Are they willing to risk it all? Or is their hope in vain?


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PostPosted: Thu July 20th, 2017, 06:12 GMT 
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Still Go Barefoot wrote:

Not necessarily. It is true that if Sony releases the JWH outtakes this year, in any form and in any quantity, then the copyright is protected for a potential mainstream release at some point in the future. But if Dylan Inc. doesn't release the outtakes this year (and they are confident that no one has copies of the tapes) they still have the option of releasing them in desirable packaging at a moment of their choosing. I would posit that Sony will still sell boatloads of the official package.




That's the thing I would like to doubt: will the demand for any Dylan product (JWH or whatever else) in the future be higher or at least as high as it is now? If they want to release this stuff, why not release it now? Who is going to buy this releases in ten or twenty years? I think it's a question of demographics. Judging by the audiences I see at his shows, I would guess that most Dylan fans are at least over forty or over fifty. I'm almost fifty myself. I don't want to sound morbid now, but how many of these fans will still buy Dylan products in 10,15 or 20 years? And how many younger people will be interested in those JWH outtakes, if they are releasedd in , say, 2030?

Of course Sony cannot release everything that would interest us in one short period. But to hold back a release in the hope to make a bigger profit at some point in the future doesn't make much sense to me.


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PostPosted: Thu July 20th, 2017, 10:05 GMT 
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WrittenInMySoul wrote:
pol2jem wrote:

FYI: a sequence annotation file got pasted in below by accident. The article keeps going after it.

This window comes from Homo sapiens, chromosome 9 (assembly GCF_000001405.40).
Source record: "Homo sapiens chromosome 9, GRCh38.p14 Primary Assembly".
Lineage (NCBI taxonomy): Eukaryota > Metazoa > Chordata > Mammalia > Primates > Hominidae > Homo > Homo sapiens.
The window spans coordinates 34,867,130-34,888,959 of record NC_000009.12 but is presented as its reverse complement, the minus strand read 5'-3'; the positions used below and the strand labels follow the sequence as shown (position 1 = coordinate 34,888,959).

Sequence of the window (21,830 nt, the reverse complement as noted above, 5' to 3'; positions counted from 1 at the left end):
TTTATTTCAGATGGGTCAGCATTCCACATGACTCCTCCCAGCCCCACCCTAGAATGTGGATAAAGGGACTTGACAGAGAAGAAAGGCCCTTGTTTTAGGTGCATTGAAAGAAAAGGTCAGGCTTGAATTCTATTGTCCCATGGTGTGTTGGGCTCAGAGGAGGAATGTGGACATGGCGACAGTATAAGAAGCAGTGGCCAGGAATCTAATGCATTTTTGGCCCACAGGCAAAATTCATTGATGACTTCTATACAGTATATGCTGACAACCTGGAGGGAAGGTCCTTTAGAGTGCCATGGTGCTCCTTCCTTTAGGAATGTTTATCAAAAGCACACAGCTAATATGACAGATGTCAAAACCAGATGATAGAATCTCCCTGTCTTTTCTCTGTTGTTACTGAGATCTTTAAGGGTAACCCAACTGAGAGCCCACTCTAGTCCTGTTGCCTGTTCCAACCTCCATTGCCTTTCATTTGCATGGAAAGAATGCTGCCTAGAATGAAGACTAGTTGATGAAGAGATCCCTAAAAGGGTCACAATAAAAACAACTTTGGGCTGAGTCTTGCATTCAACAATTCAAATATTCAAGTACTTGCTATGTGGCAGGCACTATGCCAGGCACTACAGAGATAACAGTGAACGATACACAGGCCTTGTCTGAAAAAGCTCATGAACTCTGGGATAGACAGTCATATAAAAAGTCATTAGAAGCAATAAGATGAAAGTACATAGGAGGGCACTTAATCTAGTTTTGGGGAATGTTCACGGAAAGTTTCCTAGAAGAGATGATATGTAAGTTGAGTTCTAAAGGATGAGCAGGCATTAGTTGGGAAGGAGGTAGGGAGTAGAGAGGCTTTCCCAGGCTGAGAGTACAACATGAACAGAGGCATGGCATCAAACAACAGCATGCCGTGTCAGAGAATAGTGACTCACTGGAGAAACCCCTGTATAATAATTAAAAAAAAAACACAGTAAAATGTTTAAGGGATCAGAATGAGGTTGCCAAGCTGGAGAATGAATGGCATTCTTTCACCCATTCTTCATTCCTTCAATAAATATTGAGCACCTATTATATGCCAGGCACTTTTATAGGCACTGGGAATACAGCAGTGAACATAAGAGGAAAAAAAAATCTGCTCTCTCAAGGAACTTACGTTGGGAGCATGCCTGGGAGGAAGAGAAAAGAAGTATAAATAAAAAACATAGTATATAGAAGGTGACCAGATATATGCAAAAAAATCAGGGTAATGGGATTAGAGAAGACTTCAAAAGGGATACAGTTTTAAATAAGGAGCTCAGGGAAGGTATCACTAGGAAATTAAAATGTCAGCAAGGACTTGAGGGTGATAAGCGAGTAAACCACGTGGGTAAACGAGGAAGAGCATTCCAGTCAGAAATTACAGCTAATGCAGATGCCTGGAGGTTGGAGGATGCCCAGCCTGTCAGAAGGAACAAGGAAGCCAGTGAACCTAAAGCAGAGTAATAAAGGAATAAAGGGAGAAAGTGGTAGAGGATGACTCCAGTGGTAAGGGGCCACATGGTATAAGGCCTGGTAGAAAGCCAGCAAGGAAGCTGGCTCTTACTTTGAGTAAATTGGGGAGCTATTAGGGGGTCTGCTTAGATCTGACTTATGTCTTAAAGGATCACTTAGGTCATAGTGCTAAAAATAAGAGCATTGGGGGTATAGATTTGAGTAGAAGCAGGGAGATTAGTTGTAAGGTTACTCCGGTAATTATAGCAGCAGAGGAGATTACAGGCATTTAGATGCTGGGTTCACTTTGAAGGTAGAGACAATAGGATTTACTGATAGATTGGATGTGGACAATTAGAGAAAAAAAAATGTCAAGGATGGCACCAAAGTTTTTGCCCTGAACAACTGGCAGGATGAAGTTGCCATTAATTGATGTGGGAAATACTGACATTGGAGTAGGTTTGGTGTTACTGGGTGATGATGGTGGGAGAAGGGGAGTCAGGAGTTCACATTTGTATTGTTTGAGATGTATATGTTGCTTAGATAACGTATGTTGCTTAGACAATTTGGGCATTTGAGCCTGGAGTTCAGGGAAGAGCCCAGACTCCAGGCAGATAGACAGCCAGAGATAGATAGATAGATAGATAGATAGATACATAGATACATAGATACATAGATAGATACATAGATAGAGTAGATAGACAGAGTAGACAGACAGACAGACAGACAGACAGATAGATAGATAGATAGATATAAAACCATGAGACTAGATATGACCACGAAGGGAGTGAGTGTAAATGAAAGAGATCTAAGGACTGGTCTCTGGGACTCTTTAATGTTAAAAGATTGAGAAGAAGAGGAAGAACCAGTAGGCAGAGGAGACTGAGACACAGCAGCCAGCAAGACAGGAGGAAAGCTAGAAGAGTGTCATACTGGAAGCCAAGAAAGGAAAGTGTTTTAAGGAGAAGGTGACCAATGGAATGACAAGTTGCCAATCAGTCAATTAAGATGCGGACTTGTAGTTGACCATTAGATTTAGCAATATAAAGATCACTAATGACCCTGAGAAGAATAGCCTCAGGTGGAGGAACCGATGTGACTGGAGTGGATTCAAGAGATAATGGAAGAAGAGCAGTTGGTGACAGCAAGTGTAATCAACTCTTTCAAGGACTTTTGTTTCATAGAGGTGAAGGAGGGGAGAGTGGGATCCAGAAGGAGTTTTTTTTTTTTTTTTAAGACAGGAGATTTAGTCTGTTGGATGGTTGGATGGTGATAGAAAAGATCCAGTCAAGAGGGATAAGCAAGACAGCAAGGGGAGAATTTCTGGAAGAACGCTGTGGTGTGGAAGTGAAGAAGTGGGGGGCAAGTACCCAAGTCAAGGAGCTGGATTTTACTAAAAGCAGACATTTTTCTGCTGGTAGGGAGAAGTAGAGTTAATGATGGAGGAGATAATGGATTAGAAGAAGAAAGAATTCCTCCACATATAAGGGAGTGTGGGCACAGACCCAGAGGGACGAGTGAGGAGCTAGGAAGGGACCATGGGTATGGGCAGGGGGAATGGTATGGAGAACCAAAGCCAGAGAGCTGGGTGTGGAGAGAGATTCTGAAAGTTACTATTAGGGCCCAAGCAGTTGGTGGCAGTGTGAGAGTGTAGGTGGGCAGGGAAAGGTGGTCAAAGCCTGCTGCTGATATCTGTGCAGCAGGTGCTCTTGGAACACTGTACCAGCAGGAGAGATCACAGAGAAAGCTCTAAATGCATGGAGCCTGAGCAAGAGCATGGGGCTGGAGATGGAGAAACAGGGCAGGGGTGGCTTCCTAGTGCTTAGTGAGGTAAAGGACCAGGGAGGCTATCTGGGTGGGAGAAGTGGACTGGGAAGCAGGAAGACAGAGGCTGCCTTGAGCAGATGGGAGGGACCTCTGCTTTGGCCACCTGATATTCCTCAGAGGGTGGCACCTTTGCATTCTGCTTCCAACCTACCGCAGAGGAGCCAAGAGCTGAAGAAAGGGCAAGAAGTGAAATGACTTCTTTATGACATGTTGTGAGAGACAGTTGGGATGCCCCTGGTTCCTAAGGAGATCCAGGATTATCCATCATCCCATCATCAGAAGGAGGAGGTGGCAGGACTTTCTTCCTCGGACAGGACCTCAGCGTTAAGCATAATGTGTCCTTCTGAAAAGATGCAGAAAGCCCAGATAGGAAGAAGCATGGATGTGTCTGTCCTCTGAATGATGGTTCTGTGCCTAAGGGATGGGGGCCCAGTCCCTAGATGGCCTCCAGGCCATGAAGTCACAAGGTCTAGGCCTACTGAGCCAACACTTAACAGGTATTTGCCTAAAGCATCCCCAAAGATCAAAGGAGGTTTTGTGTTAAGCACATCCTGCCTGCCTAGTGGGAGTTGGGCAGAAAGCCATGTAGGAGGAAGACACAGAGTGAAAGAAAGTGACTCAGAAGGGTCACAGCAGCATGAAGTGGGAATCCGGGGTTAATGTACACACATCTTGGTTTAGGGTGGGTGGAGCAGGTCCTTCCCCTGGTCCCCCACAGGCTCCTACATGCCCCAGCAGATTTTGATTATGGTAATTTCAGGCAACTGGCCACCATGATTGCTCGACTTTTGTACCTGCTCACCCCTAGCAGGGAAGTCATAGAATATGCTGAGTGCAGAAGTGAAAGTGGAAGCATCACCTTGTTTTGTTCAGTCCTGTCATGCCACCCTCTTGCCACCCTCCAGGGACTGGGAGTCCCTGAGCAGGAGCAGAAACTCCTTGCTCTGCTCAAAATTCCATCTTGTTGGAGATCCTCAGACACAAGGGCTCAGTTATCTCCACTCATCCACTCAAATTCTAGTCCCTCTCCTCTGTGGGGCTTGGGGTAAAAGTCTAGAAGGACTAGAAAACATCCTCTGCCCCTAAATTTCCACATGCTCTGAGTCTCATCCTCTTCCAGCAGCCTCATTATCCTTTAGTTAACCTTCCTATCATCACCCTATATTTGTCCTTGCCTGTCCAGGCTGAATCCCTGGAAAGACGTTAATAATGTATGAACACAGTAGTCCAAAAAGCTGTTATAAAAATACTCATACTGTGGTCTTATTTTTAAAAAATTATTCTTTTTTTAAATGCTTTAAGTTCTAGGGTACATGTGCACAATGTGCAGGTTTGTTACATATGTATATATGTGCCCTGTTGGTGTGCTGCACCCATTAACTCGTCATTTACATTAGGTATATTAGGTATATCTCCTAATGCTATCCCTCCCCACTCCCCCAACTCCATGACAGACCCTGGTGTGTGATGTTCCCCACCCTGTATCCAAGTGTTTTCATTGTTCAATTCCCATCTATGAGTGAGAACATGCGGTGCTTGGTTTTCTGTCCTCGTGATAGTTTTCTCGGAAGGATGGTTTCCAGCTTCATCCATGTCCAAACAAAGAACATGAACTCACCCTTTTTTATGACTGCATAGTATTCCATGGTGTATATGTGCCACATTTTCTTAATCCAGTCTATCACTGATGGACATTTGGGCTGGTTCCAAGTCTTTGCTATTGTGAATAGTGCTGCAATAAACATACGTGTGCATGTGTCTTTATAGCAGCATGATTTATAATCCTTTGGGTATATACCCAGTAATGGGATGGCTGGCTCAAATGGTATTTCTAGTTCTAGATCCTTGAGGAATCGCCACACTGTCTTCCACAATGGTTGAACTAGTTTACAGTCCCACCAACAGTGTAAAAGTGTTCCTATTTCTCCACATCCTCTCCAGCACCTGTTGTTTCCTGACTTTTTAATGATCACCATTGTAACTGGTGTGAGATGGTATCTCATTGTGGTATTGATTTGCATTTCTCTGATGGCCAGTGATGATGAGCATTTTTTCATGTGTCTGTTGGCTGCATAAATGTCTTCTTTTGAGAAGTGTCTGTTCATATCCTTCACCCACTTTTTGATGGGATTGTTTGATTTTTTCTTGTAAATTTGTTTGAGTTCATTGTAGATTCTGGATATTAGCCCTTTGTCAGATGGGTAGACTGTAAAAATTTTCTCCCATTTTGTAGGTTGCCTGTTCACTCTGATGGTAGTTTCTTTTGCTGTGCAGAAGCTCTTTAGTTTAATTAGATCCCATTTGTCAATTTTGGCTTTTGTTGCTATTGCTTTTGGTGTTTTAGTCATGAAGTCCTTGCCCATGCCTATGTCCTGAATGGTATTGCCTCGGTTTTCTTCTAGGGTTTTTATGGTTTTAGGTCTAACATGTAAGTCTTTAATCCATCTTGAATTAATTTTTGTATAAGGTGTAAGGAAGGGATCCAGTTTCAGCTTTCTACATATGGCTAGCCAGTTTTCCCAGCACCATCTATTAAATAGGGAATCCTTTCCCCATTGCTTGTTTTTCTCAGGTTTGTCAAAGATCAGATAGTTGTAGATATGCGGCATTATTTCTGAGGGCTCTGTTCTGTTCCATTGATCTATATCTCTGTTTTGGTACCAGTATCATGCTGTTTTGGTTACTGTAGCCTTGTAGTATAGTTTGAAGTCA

Not necessarily. It is true that if Sony releases the JWH outtakes this year, in any form and in any quantity, then the copyright is protected for a potential mainstream release at some point in the future. But if Dylan Inc. doesn't release the outtakes this year (and they are confident that no one has copies of the tapes) they still have the option of releasing them in desirable packaging at a moment of their choosing. I would posit that Sony will still sell boatloads of the official package.




That's the thing I would like to doubt: will the demand for any Dylan product (JWH or whatever else) in the future be higher or at least as high as it is now? If they want to release this stuff, why not release it now? Who is going to buy this releases in ten or twenty years? I think it's a question of demographics. Judging by the audiences I see at his shows, I would guess that most Dylan fans are at least over forty or over fifty. I'm almost fifty myself. I don't want to sound morbid now, but how many of these fans will still buy Dylan products in 10,15 or 20 years? And how many younger people will be interested in those JWH outtakes, if they are releasedd in , say, 2030?

Of course Sony cannot release everything that would interest us in one short period. But to hold back a release in the hope to make a bigger profit at some point in the future doesn't make much sense to me.

Whoops. Just wanted to reflect the above quote as being Pol2Jem's & not mine...(my bad on quickly requoting)


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PostPosted: Thu July 20th, 2017, 13:47 GMT